F.O.G. (For Our Generation)

by Jim Dittmann
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Michelle RothBy: Michelle Roth

On one of the last days of the school year, a group of nearly 50 teenagers met to discuss the musical review they would perform in less than 2 months.  It is the first meeting for the 9th annual For Our Generation (FOG) show, the summer musical review to support performing arts at our high school. 

In 2004, when school funding for the performing arts were at risk of becoming extinct at BDHS, graduating senior Leah Miller and recent graduate Kim Sutter came up with an idea to give back to the programs that had given them so much.  They called Brian Tuel, another recent graduate, telling him that they were going to do something really different, and they asked for his help.  What evolved is FOG, a completely student-run musical review with teenagers creating songs and teaching dances, alternating performing on stage and in the orchestra pit, as well as covering all executive functions.  They did it all with only 18 kids that first summer, and all the money they raised went right back to the school.  Through the years, FOG has donated over $30,000 to the BDHS performing arts programs.

“We just knew from our first rehearsal that we had something special,” says Brian.  “As the name suggests, this show really is for our generation.  In that sense, FOG never gets old… There is a natural passing of the baton year after year.  In that way, it will always be for our generation.”

Despite being in existence for nearly a decade, FOG has yet to be a household name in our community.  FOG is a touching story about exceptional teenagers.  Through the years, these teenagers have practiced dances in July under mid-afternoon sun in church parking lots.  They beg and borrow for a place to call home for the summer to practice and teach songs and dances to a cast of up to 50 teenage kids.  

The executive teams have learned through the years that they have to earn respect from the kids in the show, knowing that they can’t demand it on a slim four- or five-year age difference.  “We are amateurs. We are just kids,” says Cherith Zanghi, BDHS alumna, a student at UW-Stevens Point and this year’s music director.  They may be just kids, but they have a passion for changing peoples’ lives.

One story resonates in the hearts of many returning FOG alumni about a girl who joined one summer and told everyone in the cast circle just before the first show how she felt like she belonged for the first time.  “It’s a very human element,” says Nick Pogorzelec, a senior at BDHS and this year’s director.  He has a soft voice and is unpretentious, yet it’s clear that he knows what he’s doing as director this summer.  “FOG has gotten kind of stale, and we want to revive it,” says Nick, as if putting on a completely student-run musical is not enough of a challenge.  “I think people want to be blown away by young talent.  I am aiming for technically perfect.  Think show stopping.”  His hope is that when someone comes to the show, they would never suspect that students did it all.

This program is not just for the accomplished or extremely talented kids.  Anyone in high school can audition for FOG, and every year the money goes to the music program at BDHS to be utilized by any student who wants to pick up an instrument or sing in the choir.  Not one FOG member talks about what this does for him or her, they do it for every student in the district.  Many said they do it for their music teachers at BDHS, who give so much of themselves and have influenced so many.  Or for the kids who learn who they are through this program and find their voice along the way.  Or for the community and those who come to see the show, as art speaks to all so differently.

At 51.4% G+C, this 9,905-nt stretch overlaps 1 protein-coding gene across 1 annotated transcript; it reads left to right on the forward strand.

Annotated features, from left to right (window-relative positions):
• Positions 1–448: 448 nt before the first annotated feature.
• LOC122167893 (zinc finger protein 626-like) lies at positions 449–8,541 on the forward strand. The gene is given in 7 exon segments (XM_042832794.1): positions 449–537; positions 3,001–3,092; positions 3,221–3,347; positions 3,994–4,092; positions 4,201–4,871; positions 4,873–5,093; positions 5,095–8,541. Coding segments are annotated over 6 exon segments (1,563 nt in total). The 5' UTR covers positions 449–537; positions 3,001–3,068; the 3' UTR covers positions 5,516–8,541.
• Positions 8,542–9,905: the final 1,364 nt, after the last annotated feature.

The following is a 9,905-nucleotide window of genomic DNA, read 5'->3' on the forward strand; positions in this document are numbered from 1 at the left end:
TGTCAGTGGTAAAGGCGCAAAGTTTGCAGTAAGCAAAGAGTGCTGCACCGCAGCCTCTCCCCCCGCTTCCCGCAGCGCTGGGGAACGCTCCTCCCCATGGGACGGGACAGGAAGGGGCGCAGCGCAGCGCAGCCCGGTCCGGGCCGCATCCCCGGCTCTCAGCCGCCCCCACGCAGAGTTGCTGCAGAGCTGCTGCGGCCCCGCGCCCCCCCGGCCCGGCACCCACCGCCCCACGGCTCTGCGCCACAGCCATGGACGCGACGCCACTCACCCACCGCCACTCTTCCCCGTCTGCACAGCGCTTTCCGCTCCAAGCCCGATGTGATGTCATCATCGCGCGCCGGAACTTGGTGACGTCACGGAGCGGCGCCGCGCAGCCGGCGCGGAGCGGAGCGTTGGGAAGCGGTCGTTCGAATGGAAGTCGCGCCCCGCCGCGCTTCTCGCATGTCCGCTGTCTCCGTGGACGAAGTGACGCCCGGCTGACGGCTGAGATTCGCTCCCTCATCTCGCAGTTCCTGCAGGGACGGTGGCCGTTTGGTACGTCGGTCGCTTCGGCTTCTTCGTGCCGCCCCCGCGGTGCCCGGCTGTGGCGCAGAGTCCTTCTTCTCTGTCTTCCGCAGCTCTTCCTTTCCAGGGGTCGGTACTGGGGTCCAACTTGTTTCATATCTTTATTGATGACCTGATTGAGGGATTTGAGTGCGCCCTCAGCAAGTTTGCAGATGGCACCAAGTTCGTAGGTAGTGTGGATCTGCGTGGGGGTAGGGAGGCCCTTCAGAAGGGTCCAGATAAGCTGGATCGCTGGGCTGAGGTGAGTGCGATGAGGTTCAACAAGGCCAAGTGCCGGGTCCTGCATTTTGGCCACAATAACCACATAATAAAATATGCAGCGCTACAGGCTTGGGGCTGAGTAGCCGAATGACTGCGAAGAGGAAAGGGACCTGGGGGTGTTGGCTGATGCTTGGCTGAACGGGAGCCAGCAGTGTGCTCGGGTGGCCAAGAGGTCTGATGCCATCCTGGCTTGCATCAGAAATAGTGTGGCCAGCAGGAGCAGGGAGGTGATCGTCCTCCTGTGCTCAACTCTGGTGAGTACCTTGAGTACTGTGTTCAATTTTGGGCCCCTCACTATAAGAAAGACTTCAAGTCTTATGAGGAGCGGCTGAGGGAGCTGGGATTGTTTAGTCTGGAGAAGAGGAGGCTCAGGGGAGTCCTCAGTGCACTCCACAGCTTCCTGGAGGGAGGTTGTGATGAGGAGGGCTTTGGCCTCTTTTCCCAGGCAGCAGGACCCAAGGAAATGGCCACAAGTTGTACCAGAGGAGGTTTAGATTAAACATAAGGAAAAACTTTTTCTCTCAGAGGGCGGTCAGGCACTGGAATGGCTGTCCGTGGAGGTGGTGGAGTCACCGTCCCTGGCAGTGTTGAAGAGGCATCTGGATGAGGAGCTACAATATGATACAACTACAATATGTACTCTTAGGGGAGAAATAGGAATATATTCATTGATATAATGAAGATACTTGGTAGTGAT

One condition for the FOG show is that an adult, just someone over 18, be on site with them at all times. This requirement is filled by a handful of returning alumni.  They begin as kids who love music and drama, and through the years work their way up through an entirely voluntary and not for profit program that was completely created by students.  They all learn as they go.  They rely on the musical training they have received from the very talented music directors in the Beaver Dam Unified School District, and then they dig in and start teaching cast members that range in age from incoming freshmen to seniors.

“It’s really simple.  No hoops.  Just do the work.  And every kid who gets involved gets something out of it.  Every kid is part of the movement, making it stronger and adding to it.  This is basically activism.  It is something bigger than you,” says Cherith.

And when they get stuck and just don’t know what to do, they call past FOG members.  They ask for help and find out what worked.  They pass on the music program designed to painstakingly create music for the show from one music director to the next.  They have been building this program for 9 years, piece by piece.  The founding FOG members have remained involved in some shows through the years, and even when alumni aren’t actively in the show, they serve as unofficial advisors.

The show features songs that are both well known and completely obscure.  This summer there are songs that feature Latin, Spanish and Hebrew.  There is diversity, a mixture of culture ranging from Broadway to children’s music; there is something for everyone to enjoy.

“. . . standing on stage singing with a whole cast of kids who put all this talent and time and effort into the show.  Standing up for the arts in front of a full house there to support us and validate what we do.  Feeling the energy as it comes together.  Singing ‘When You Believe,’ because that’s what this is all about.  Believing that we can do this, pushing through when we thought we couldn’t.”  That is indeed a compelling moment not to be missed.

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